There are many ways to reduce what your family spends, on everything from utilities to groceries. These methods allow you to keep your family fed, clothed, and sheltered without having to feel like you’re “going without.” When it comes to entertainment, however, many families quickly go to the extreme of giving everything up and denying themselves fun experiences. This is likely because entertainment feels too frivolous to be considered a priority.
The problem with this line of thought is that, without a break or a treat every once in a while, you are more likely to cheat on your carefully planned budget and make big splurges that you know you cannot afford. By budgeting in entertainment options, you reduce this risk significantly. Remember, reduction does not mean rejection. It simply means you have to plan your entertainment more carefully. Here are some quick tips to help you do exactly that.
1. Bundle it Up
Most cable and satellite television providers offer really great TV packages for low prices if you’re willing to bundle them up with other services like internet and phone. The great thing about these packages is that, unlike what you might have had growing up, these packages are extensive. For example, Phili DTV packages start with 145 channels. The likelihood of not being able to find anything to watch on 145 channels is pretty small. Most packages now also come with On Demand, which reduces your need for streaming media and helps you save money on those subscriptions as well.
2. Shop Used
Your kids have been clamoring for an XBox One or a PS4 for months now but you simply don’t have enough room in your budget to go pick one up at Best Buy. And even if you did, you probably wouldn’t have enough left over for actual games. Have you tried checking out your local Goodwill? You might also try your local GameStop–they often sell used or floor model consoles and games for less than you would pay new. It’s also likely that there is a shop in your town that deals specifically in used and refurbished media like gaming consoles, games, DVDs, etc. Spend some time haunting these places. You might be surprised by what you find and for what prices.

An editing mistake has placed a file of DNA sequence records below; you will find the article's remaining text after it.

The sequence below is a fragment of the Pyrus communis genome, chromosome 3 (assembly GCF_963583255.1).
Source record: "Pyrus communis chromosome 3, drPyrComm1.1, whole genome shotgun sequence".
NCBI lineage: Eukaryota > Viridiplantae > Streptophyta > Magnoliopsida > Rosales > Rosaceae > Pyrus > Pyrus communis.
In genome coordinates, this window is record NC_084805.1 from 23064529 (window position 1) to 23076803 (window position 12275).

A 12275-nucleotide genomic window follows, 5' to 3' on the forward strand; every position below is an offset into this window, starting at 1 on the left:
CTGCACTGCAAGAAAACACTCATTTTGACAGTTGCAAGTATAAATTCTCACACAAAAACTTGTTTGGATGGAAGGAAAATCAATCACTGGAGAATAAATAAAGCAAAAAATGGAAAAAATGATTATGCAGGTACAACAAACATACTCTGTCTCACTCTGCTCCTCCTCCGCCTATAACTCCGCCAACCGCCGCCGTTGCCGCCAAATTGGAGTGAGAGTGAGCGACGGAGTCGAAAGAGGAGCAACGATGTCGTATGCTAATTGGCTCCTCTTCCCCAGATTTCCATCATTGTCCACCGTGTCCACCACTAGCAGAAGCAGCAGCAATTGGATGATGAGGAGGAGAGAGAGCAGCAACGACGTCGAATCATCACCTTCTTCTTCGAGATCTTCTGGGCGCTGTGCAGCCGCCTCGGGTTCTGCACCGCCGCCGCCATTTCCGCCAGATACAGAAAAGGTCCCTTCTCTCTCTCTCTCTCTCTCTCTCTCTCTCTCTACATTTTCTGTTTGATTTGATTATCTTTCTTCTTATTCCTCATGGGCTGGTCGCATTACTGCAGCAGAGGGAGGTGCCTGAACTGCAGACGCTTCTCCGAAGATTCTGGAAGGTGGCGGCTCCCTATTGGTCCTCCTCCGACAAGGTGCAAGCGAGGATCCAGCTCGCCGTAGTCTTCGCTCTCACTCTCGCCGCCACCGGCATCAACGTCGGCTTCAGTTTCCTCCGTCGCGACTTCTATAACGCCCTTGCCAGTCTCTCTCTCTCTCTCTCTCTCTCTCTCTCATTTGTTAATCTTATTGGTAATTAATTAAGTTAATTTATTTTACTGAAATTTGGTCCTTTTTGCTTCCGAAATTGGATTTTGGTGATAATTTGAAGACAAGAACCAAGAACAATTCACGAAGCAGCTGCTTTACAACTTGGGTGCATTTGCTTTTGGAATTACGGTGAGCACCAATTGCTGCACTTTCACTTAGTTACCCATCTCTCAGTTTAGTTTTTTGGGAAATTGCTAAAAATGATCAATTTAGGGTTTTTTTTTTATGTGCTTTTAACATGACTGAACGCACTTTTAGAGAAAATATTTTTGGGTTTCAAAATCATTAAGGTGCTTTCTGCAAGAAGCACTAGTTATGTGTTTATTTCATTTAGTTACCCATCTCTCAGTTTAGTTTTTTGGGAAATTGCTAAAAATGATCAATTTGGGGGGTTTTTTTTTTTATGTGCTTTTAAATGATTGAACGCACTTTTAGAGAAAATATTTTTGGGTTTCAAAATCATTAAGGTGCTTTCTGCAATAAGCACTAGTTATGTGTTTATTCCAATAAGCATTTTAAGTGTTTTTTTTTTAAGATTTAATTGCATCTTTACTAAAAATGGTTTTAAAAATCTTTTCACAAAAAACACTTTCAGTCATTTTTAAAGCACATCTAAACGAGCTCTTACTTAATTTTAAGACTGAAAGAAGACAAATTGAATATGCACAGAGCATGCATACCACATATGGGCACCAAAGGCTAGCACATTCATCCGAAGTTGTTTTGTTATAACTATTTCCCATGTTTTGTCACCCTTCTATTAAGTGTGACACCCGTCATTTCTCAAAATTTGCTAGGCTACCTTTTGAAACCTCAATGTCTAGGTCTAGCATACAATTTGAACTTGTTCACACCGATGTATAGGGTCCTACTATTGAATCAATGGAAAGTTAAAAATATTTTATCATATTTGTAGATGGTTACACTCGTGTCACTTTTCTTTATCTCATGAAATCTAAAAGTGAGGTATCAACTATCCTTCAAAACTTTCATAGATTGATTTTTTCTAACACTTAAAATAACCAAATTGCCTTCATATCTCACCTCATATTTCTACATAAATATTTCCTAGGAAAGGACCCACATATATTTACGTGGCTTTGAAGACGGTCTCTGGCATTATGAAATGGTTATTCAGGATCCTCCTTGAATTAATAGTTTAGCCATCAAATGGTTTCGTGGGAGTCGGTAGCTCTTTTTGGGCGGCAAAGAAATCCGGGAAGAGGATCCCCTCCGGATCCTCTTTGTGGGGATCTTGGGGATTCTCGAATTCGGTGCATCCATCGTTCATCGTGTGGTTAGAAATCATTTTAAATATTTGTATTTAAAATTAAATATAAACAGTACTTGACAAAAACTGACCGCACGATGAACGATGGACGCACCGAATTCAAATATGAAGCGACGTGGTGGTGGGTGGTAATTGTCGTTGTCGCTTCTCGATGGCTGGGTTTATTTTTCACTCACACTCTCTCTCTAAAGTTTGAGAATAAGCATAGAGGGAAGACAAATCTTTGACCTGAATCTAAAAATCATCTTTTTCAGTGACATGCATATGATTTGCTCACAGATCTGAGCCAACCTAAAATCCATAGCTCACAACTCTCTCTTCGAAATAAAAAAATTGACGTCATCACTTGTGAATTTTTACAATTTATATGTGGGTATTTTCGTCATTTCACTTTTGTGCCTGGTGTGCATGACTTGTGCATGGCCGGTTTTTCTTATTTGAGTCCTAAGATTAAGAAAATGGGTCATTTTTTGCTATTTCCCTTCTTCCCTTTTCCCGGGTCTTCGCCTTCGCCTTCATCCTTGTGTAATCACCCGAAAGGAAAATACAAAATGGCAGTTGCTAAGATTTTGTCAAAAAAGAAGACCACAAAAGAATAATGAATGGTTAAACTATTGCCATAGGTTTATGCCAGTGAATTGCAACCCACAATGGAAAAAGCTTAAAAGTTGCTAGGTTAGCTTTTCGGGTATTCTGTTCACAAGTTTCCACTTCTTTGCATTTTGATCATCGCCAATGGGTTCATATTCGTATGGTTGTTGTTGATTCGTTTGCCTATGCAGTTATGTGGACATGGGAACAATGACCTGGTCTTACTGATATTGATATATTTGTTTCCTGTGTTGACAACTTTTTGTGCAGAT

3. Go Analog
Before the dozens of different consoles and hand held gaming devices took over the market, people used to play games the old fashioned way: face to face using cards, tokens, boards, etc. Tabletop gaming (or, as we used to call this, “board gaming”) is making a comeback and the games that are available today are leaps and bounds ahead of what was available in the toy aisle at Target when you were a kid. The best way to try new (or new to you) games without first forking over a chunk of cash is to spend some time playing at your local game shop. Most of the local and independent game stores will have tabletop games that you can check out and play on site. Play through a few together for an afternoon to find out what you like. You can also buy games really cheaply through second hand shops like Goodwill, Salvation Army, Value Village, etc.
4. Use the Internet
There is tons of free and family friendly entertainment on the web. More importantly there is tons of information about free and family friendly events happening in your town on the web. Search your local sites events calendars for fun things to do with the family that won’t cost a lot. Take in an afternoon matinee at the library. Participate in a charity fun run at your local park. Do arts and crafts at your community center for an afternoon. You get the idea.
Remember: living a more frugal lifestyle does not mean that you have to live a life free of fun! Take some time to look around you; you’ll be surprised at how much free and low cost entertainment is available.